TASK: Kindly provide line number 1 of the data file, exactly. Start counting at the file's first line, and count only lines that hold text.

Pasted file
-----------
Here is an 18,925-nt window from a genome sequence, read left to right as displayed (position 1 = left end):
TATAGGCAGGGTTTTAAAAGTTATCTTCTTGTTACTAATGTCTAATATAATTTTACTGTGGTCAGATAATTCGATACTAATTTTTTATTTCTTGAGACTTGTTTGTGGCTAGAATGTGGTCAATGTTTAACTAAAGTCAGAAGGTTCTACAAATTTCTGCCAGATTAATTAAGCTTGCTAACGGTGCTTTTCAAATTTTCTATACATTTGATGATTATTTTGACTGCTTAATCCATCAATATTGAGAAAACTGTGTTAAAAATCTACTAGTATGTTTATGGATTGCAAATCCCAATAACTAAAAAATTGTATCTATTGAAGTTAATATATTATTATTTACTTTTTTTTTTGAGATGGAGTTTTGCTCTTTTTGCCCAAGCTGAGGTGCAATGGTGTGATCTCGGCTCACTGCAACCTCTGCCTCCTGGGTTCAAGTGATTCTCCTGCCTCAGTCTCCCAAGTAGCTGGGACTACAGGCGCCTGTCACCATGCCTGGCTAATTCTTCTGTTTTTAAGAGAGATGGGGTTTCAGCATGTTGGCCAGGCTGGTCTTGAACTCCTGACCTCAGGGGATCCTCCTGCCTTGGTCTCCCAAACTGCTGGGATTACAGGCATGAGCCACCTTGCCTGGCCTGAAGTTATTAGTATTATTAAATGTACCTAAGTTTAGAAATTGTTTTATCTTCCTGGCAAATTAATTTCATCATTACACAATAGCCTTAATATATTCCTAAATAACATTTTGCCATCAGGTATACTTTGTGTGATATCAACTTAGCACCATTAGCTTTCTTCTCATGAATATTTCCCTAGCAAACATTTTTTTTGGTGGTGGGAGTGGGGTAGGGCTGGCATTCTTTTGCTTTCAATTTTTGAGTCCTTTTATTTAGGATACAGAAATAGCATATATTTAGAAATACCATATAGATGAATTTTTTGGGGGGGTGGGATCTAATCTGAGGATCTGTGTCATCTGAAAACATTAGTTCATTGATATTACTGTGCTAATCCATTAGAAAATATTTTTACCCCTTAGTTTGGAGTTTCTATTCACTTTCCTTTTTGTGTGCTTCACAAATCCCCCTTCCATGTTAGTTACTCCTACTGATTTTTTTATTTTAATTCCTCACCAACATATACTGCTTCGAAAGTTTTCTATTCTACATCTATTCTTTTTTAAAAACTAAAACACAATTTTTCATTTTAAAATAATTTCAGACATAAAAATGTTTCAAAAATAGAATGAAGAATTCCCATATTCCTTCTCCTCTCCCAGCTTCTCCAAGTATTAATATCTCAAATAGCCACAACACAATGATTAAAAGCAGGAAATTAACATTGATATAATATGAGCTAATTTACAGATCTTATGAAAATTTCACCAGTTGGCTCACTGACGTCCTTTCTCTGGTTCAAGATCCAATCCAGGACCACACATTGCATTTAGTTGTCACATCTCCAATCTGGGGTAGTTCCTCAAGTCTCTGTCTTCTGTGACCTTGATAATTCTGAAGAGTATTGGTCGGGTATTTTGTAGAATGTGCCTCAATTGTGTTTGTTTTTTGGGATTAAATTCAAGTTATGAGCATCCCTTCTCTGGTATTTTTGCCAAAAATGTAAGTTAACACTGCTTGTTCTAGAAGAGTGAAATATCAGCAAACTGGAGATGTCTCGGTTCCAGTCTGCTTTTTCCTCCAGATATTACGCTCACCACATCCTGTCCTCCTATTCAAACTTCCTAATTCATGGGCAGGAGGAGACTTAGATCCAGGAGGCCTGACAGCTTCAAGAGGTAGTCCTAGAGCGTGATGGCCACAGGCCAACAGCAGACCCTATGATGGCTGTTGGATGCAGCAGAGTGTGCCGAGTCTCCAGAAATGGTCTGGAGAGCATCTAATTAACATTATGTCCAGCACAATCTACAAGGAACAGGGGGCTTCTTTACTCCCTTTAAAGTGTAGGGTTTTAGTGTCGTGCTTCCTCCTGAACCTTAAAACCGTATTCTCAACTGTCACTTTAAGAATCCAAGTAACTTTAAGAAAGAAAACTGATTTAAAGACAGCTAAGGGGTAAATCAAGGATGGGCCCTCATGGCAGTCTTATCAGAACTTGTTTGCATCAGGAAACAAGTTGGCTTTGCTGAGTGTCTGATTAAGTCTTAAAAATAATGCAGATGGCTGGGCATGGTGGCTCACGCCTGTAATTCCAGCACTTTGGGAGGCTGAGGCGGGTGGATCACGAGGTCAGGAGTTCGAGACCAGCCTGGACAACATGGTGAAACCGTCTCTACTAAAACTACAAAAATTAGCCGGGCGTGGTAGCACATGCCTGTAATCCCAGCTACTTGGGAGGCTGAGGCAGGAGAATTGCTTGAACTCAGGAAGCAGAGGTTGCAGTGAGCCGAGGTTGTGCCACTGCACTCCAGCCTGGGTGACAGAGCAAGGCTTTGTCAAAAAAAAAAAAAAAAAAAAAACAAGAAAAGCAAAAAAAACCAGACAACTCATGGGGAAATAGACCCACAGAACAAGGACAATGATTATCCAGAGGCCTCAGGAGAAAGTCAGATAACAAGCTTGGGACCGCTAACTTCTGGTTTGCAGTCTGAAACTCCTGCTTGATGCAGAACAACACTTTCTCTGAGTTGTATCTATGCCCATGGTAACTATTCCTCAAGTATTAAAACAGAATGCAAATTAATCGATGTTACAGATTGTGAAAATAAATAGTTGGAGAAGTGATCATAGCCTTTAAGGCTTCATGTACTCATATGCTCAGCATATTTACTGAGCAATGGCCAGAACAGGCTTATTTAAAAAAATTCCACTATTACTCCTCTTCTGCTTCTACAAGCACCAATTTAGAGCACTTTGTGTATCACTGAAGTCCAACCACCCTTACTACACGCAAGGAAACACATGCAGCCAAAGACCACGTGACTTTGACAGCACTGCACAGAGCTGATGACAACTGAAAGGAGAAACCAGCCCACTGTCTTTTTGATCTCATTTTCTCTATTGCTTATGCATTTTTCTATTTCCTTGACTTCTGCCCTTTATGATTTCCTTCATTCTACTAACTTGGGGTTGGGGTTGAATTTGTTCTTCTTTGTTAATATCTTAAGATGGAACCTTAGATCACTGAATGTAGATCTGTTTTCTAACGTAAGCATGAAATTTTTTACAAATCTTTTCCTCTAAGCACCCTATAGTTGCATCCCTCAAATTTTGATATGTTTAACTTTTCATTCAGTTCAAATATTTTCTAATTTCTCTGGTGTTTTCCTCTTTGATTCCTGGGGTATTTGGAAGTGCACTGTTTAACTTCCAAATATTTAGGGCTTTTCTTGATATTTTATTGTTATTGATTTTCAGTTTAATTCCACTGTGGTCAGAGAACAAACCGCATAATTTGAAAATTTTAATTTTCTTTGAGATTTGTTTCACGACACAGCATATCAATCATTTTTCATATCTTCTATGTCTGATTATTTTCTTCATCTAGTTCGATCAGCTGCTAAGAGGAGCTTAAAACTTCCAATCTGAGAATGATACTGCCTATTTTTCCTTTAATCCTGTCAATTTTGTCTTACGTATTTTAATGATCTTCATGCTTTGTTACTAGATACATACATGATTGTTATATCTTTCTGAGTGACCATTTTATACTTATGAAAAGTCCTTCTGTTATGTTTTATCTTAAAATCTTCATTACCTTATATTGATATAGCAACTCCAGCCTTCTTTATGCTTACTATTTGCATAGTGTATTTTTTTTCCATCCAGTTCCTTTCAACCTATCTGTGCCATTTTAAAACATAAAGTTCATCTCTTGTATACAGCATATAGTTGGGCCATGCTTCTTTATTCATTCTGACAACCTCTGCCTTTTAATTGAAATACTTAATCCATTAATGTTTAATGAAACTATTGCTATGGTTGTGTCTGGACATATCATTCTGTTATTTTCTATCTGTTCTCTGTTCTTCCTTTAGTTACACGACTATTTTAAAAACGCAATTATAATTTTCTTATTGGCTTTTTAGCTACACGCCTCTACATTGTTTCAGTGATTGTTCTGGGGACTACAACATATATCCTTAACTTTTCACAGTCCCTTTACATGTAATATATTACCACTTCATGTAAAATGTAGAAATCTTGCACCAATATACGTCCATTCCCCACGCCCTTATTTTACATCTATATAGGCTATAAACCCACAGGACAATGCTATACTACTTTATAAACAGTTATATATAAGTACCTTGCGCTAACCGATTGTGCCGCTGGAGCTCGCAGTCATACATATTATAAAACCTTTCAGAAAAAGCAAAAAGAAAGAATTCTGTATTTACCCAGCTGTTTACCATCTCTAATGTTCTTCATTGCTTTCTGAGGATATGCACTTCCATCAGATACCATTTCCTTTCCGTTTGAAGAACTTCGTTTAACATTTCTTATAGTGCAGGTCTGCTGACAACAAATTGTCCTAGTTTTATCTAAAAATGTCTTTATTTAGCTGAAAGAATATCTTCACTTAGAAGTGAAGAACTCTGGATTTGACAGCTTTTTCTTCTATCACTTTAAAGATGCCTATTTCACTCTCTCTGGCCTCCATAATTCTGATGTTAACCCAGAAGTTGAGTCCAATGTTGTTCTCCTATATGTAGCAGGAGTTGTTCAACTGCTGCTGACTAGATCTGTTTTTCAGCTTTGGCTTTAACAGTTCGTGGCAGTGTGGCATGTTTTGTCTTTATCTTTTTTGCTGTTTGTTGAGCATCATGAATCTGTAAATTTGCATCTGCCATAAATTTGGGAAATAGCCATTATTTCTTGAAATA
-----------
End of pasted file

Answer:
Here is an 18,925-nt window from a genome sequence, read left to right as displayed (position 1 = left end):